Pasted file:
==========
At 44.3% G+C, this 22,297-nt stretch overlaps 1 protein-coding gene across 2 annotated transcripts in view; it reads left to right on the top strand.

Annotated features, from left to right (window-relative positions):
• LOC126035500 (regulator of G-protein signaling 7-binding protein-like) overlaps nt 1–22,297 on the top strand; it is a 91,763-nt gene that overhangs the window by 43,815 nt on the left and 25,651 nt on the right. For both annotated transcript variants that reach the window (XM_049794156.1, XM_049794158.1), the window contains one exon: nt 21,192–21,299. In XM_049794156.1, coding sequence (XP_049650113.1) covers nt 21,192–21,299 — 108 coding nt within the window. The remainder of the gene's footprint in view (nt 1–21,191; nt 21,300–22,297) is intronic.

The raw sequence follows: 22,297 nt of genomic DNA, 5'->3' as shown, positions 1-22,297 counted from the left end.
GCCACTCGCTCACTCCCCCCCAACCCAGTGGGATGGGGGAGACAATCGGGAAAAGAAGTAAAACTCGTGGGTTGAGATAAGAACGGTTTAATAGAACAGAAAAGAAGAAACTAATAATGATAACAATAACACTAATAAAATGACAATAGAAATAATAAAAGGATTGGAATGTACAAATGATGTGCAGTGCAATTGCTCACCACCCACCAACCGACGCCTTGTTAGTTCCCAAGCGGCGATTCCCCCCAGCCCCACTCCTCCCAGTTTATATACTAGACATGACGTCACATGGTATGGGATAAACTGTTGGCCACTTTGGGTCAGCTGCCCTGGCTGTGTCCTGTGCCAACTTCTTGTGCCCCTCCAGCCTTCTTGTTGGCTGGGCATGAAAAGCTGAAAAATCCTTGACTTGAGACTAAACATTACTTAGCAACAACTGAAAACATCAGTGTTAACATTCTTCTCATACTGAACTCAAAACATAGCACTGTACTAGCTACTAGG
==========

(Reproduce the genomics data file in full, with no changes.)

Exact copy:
At 44.3% G+C, this 22,297-nt stretch overlaps 1 protein-coding gene across 2 annotated transcripts in view; it reads left to right on the top strand.

Annotated features, from left to right (window-relative positions):
• LOC126035500 (regulator of G-protein signaling 7-binding protein-like) overlaps nt 1–22,297 on the top strand; it is a 91,763-nt gene that overhangs the window by 43,815 nt on the left and 25,651 nt on the right. For both annotated transcript variants that reach the window (XM_049794156.1, XM_049794158.1), the window contains one exon: nt 21,192–21,299. In XM_049794156.1, coding sequence (XP_049650113.1) covers nt 21,192–21,299 — 108 coding nt within the window. The remainder of the gene's footprint in view (nt 1–21,191; nt 21,300–22,297) is intronic.

The raw sequence follows: 22,297 nt of genomic DNA, 5'->3' as shown, positions 1-22,297 counted from the left end.
GCCACTCGCTCACTCCCCCCCAACCCAGTGGGATGGGGGAGACAATCGGGAAAAGAAGTAAAACTCGTGGGTTGAGATAAGAACGGTTTAATAGAACAGAAAAGAAGAAACTAATAATGATAACAATAACACTAATAAAATGACAATAGAAATAATAAAAGGATTGGAATGTACAAATGATGTGCAGTGCAATTGCTCACCACCCACCAACCGACGCCTTGTTAGTTCCCAAGCGGCGATTCCCCCCAGCCCCACTCCTCCCAGTTTATATACTAGACATGACGTCACATGGTATGGGATAAACTGTTGGCCACTTTGGGTCAGCTGCCCTGGCTGTGTCCTGTGCCAACTTCTTGTGCCCCTCCAGCCTTCTTGTTGGCTGGGCATGAAAAGCTGAAAAATCCTTGACTTGAGACTAAACATTACTTAGCAACAACTGAAAACATCAGTGTTAACATTCTTCTCATACTGAACTCAAAACATAGCACTGTACTAGCTACTAGG